The Outlook Worsens for Teens and Judicial Bypass

The Texas Legislature isn’t done in their quest to further limit access to abortion, a constitutionally protected, legal medical procedure. They’re continuing to pick a fight with the group of people least able to defend themselves—Texas teens.

Instructions on how to oppose this bill are at the end. If you wish, just read the bold paragraph, then skip to the end & make calls to representatives’ office.

Rep. Geanie Morrison’s HB 3994 throws knock-out punches left and right, targeting both teens needing to obtain a bypass (and here’s why they might need one) and judges who consider the cases.

In brief, this bill greatly complicates, unnecessarily lengthens, and greatly increases the cost of the bypass procedure while removing almost all judicial discretion and creating such a high burden of proof for the minor that it will be all but impossible to obtain a bypass. It is the Voter ID of abortion access. It also puts a target square on the back of judges who hear these cases by requiring more strict records be kept than are legally necessary. 

The details, if you are a detail person:

  1. The bill extends the time in which a court must rule. Right now, courts must rule within 2 days, or the bypass is automatically granted. HB3994 turns 2 into 5 days. This is one of the most harmful provisions. Each week that passes when a person is pregnant and wants to terminate the pregnancy adds cost and complication to the procedure. Minors already lag behind adults in determining that they are pregnant (ie, they are farther along when the realize they are pregnant); a 5-day delay could have devastating consequences.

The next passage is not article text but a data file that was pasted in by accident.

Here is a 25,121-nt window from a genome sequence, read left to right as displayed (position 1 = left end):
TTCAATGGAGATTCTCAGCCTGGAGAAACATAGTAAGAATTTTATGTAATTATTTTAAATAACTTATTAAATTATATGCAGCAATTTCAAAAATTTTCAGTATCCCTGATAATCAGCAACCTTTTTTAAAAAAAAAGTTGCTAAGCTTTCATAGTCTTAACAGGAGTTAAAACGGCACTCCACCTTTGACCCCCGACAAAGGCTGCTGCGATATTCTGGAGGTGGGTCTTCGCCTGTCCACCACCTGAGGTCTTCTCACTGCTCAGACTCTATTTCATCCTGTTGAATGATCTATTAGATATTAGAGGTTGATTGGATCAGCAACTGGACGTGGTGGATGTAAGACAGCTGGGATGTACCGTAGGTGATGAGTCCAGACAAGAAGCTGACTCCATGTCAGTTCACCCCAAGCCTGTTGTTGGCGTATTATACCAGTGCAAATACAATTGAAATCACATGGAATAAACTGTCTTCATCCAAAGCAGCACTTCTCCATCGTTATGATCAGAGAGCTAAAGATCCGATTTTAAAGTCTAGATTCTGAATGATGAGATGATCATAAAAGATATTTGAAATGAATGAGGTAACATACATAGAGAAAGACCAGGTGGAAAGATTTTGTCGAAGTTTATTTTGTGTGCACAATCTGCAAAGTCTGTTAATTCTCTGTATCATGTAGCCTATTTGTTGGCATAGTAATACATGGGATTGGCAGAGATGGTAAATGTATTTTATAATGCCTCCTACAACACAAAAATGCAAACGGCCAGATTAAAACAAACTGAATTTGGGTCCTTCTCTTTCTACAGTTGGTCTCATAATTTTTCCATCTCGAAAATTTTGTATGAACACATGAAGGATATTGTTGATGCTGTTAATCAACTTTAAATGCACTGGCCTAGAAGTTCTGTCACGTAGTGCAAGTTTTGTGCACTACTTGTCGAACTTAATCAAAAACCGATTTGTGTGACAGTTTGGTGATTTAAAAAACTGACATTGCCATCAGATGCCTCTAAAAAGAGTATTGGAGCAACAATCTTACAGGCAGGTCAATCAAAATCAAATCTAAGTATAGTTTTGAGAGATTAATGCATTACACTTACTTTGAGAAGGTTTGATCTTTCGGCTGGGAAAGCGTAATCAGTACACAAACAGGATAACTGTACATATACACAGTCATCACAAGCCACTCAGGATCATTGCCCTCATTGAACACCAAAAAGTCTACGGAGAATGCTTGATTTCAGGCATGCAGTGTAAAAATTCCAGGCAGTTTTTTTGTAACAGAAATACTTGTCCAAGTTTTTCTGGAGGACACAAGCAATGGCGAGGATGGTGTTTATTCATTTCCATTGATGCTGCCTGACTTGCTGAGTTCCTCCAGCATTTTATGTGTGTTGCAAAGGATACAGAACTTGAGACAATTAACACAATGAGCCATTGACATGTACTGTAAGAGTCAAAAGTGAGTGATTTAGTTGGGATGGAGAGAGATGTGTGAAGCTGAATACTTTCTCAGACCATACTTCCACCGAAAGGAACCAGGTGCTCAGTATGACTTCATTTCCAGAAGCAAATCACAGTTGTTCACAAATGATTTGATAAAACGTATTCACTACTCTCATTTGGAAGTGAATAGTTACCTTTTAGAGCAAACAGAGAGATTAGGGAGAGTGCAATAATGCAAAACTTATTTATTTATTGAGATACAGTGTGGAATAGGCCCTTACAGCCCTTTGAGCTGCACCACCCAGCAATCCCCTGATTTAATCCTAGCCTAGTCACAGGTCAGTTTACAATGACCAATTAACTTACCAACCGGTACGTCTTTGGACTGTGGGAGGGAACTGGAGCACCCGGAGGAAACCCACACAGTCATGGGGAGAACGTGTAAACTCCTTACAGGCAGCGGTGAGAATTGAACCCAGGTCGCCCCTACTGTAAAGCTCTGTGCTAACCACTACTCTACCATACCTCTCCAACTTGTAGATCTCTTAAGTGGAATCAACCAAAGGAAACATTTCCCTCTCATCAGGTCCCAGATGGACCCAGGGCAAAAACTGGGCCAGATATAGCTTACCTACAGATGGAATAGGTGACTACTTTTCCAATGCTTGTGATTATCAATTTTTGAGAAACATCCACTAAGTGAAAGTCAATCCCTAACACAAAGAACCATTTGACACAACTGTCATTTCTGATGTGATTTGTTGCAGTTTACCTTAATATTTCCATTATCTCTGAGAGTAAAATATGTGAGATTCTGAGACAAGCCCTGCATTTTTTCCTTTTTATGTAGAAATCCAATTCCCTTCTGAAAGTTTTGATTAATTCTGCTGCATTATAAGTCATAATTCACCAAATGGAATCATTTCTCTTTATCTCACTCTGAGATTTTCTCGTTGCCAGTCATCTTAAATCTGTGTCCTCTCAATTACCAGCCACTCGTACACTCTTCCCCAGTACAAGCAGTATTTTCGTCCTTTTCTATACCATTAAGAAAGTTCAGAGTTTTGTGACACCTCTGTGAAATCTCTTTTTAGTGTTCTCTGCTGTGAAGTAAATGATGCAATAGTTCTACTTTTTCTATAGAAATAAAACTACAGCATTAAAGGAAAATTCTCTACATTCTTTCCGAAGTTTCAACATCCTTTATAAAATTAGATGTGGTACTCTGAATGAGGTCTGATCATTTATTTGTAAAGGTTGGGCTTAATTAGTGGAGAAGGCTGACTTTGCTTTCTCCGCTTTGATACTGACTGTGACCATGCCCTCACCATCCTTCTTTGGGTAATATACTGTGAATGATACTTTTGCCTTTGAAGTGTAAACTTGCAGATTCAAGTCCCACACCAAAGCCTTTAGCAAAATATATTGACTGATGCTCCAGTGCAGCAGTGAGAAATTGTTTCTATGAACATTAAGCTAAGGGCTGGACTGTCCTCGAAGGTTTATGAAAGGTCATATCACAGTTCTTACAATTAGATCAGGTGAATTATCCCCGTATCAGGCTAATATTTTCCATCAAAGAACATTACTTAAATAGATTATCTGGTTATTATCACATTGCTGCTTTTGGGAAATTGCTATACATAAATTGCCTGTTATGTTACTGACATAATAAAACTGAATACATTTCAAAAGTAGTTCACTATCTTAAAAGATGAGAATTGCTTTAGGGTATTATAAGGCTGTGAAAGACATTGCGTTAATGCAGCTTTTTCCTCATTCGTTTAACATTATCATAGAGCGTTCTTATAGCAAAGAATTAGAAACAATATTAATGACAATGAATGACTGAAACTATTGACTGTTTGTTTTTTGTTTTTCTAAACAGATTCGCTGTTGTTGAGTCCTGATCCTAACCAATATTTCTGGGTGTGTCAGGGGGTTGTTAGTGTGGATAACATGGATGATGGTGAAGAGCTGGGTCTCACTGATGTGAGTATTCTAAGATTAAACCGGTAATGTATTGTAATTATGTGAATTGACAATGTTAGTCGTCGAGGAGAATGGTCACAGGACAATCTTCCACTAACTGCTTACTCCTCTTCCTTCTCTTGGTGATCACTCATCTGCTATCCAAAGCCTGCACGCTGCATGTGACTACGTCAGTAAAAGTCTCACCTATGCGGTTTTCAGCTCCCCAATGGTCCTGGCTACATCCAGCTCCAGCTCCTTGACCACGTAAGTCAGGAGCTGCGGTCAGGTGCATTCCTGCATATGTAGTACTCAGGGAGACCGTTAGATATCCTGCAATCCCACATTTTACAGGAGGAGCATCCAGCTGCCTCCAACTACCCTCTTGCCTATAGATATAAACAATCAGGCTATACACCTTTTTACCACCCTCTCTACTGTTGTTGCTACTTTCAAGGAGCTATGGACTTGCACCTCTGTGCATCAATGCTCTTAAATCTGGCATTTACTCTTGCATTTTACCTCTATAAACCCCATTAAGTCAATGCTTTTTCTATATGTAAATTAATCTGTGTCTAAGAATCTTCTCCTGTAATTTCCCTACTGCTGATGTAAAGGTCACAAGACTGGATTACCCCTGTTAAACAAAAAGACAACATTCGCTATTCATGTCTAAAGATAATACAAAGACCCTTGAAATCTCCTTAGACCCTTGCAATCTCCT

2. It changes the standard of review on which the court must rule from a preponderance of the evidence to clear and convincing evidence. Clear and convincing is a much higher threshold for a minor to meet, and gives the judge far less leeway to use discretion in considering the evidence. This, too, is one of the most serious and harmful changes in this bill.
  3. It contains such a confusing section on what a judge must, shall, or must not, or shall not consider in making a determination that it will create more confusion than already exists. It muddies waters that are clear, if not ideal, in the current statute.